Tulsa Mayor G.T. Bynum and community leaders who organized Saturday’s "We Can’t Breathe" protest announced Monday the city will not renew its contract with the reality show "Live PD."
Community groups have decried the show for exploiting people in poverty and people of color. Bynum has resisted calls to end the city’s relationship with the show, saying he sees it as a way to show Tulsans what their police officers do on the job.
But after a three-hour meeting Monday, Bynum and community leaders — Tiffany Crutcher, Greg Robinson, Rev. Robert Turner and attorney Damario Solomon-Simmons — seemed to be on the same page.
"We agree that there ought to be that transparency, but we want it to be a nonprofit vehicle that doesn’t commercialize policing in Tulsa," Bynum said.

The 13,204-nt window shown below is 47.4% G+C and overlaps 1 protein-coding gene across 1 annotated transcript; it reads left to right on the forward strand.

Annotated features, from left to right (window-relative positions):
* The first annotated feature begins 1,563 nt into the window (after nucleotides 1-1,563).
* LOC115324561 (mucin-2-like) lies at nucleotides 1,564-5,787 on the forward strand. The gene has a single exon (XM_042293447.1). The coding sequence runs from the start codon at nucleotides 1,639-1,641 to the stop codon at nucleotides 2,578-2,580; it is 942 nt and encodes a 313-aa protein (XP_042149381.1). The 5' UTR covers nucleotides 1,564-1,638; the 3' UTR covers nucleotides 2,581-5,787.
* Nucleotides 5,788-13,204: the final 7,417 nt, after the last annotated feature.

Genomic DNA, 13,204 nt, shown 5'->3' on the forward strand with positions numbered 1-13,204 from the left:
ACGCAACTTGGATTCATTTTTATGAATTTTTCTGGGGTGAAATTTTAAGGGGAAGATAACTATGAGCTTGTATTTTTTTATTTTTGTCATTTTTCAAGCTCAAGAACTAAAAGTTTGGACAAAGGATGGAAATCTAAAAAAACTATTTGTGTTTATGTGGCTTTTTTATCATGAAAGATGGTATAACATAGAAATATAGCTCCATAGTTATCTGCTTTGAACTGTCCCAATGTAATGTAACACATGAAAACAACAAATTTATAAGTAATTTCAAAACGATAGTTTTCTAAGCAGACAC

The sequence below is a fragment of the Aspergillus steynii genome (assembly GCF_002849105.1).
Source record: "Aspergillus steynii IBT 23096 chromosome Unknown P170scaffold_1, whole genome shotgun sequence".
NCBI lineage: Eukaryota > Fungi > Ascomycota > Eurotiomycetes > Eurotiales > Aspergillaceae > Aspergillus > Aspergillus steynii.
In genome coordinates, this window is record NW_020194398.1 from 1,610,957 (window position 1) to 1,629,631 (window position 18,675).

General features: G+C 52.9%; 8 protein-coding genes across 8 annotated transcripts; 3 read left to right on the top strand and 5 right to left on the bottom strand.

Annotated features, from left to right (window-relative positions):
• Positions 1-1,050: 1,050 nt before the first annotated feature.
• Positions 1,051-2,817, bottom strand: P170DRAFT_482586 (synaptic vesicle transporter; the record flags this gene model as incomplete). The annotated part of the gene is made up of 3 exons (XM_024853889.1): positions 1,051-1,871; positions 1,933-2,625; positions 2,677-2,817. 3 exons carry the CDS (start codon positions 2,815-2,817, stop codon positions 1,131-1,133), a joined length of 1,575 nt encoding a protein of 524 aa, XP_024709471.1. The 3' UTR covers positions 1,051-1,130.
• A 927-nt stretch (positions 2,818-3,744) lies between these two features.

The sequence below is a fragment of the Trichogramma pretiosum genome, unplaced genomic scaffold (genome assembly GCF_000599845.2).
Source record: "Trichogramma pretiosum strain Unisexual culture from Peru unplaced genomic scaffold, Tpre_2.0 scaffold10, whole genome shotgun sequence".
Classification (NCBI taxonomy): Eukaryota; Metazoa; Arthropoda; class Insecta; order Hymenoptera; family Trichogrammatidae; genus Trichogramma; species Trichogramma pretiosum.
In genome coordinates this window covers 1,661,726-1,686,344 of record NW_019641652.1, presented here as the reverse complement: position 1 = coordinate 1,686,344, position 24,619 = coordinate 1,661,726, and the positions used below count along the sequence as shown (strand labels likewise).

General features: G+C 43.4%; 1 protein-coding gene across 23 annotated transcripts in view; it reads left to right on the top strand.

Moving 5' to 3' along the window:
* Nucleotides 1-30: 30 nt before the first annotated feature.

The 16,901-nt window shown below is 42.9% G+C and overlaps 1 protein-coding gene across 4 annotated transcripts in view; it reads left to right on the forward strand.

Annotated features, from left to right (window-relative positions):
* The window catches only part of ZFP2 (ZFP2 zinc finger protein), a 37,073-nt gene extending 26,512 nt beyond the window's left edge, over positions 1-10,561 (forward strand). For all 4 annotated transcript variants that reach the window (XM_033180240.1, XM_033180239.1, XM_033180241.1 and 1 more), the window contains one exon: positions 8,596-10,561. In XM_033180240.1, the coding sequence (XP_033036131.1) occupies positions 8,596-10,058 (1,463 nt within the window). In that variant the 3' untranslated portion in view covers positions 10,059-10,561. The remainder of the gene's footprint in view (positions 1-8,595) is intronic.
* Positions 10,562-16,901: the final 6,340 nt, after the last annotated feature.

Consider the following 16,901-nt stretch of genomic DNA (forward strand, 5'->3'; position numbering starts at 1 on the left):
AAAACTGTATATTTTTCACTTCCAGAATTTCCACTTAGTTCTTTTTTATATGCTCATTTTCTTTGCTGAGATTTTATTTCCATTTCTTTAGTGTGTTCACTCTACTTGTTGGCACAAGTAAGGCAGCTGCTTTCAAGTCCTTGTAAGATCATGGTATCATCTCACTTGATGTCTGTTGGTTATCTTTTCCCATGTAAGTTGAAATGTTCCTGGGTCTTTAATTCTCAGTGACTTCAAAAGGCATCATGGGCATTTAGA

The sides also made progress toward implementing police reforms the organizers have been calling for. Over the next two weeks, Bynum’s office will lay out a process for setting up an Office of the Independent Monitor to review police internal investigations and uses of force, and discuss how to fund mental health services integrated into the police department.
Bynum will also meet with the family of Terence Crutcher about resolving their lawsuit against the city. A white Tulsa police officer shot and killed Crutcher in September 2016. His twin sister, Tiffany, said the reforms are part of the broader goal of bringing equity to north Tulsa.
"We want children in north Tulsa to have the same life expectancy as the children in south Tulsa. We want a quality grocery store in north Tulsa, just like we have in south Tulsa. We want to be policed the same way that they police in south Tulsa in north Tulsa, and I don’t think that’s much to ask," Tiffany Crutcher said.
Bynum warned implementing the OIM will take council approval and collective bargaining with the police union, which could lead to arbitration.
Additionally, Chief Wendell Franklin agreed to consult black community leaders about potential policy changes and to review recent uses of force.